Kaspersen: It was the summer two years ago that I was playing soccer.
iRunFar: So only two years and here you are winning races like Zegama and traveling the world to trail run. Is that a dream?
Kaspersen: Oh yeah, it’s a dream come true really. After I got in touch with Salomon, my whole life has changed for the better. I really enjoy being here and doing this. I appreciate it so much. I don’t take anything for granted.
iRunFar: How did that happen? You were a soccer player. How did you all the sudden find yourself on the Salomon team?
Kaspersen: It started after the first race I did in Chamonix, the Cross 23k at Mont Blanc Marathon. That was my first international race. I was just going there with some friends and running because it sounds fun to run in the Alps. I’d never been there. Yeah, it went really well. Then I got in touch with Greg Vollet, and he invited me to some races and I was just, Whoa, this is like a dream. I never can imagine me going to these races and being here. Yeah, it’s amazing.
iRunFar: You’re so new to the sport. How do you structure your training? Do you work with a coach, or do you just go out and run every day? How do you prepare?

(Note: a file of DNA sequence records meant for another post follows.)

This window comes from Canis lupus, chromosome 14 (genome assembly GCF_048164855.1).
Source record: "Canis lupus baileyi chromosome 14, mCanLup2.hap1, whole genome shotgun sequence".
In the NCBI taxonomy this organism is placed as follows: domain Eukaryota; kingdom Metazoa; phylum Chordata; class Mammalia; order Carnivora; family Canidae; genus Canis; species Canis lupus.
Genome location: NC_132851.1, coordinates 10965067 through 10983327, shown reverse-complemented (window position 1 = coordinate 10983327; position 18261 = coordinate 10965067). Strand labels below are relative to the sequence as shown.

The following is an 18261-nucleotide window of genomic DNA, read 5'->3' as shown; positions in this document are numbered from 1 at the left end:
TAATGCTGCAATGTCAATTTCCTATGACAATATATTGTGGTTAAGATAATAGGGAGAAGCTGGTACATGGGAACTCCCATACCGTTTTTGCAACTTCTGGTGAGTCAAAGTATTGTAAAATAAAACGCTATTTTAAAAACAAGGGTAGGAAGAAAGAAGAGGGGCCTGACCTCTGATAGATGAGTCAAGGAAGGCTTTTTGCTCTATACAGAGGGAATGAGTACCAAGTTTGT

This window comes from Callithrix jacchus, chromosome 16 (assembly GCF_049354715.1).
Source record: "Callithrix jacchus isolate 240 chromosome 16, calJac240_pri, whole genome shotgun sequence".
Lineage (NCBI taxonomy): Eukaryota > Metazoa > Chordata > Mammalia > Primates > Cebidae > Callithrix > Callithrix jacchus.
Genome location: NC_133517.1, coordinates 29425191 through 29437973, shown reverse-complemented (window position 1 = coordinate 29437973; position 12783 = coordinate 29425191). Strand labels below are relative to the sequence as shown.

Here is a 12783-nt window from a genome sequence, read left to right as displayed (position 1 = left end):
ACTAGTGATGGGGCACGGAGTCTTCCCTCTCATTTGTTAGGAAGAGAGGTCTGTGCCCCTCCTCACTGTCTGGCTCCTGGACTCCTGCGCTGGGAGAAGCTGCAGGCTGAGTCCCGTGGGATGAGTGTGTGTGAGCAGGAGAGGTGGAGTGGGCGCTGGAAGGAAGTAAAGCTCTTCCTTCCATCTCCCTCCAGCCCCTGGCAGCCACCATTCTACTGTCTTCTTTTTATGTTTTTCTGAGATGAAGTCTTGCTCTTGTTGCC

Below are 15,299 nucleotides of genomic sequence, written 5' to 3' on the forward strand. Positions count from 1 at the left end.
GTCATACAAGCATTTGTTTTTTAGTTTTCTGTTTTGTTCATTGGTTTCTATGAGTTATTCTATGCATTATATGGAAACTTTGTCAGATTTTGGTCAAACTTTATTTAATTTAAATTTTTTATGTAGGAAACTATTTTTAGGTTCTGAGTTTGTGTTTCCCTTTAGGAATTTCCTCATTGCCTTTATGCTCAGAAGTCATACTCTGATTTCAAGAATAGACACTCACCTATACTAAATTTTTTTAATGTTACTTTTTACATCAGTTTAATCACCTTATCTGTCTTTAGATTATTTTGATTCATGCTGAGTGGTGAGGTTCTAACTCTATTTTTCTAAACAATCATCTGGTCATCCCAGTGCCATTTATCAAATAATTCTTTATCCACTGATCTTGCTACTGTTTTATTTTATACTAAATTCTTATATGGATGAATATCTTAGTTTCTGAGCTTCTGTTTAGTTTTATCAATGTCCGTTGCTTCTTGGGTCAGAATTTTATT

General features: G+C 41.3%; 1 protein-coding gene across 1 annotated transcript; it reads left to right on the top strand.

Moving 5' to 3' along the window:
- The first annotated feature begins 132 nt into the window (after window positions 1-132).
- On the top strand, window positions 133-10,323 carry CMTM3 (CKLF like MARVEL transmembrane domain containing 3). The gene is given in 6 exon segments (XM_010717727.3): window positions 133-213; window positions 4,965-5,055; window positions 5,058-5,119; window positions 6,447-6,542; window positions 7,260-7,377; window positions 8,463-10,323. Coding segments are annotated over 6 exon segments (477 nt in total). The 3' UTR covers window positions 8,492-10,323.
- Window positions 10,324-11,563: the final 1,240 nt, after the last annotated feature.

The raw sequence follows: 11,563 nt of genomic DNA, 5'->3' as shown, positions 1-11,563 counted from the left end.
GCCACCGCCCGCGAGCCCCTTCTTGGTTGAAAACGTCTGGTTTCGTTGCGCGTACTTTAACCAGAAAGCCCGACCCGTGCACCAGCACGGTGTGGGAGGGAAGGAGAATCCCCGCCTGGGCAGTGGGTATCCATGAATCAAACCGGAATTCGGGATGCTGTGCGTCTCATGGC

Kaspersen: Yeah, I do my own training. I train myself. I have people to talk to and to give me advice and to ask if I wonder something about my training. I have people to ask.
iRunFar: You’re from Norway. Where are you from in Norway?
iRunFar: Awesome. That seems like a pretty spectacular place.
Kaspersen: Yeah, I really like it. I like it there.
iRunFar: Probably have some pretty good—not the high altitude for this—but some pretty good training for steep climbs?
Kaspersen: It’s different with the altitude. Now I’ve been in the States for a few weeks, so it should be better than last year. Last year I came directly from Tromsø to here, so it was like zero to 2,400 meters. I felt it very much, but now it’s better. Yeah, we’ll see.
iRunFar: I don’t think you did this year, but did you run the Tromsø Sky Race this year?
Kaspersen: Only the Vertical K.
iRunFar: How did that go?
Kaspersen: It was nice.
iRunFar: Was it interesting running an international-style race in your hometown?
Kaspersen: Yes, very special to get all the people from the Salomon team to Tromsø. I had some of them in my house. I cooked them my fish dinner. It was nice to show them some Norwegian traditions.
iRunFar: Have you gotten to experience that elsewhere when you’ve been traveling to see real authentic experiences?
Kaspersen: Yes, every place is very unique in their own way. I learn a lot from other cultures. It’s nice to see not only the place where the race is but to see a bit of the country around and the atmosphere and the people. Yeah, it’s nice.
iRunFar: Do you feel ready for the 28k on Saturday?
Kaspersen: Yeah, I really am excited about running because it’s been a long time since I had my last race. I’m really excited to run here. We’ll see tomorrow how it goes.
iRunFar: It’s great to meet you, Yngvild. Enjoy your race.
Kaspersen: It’s great to meet you. Thanks.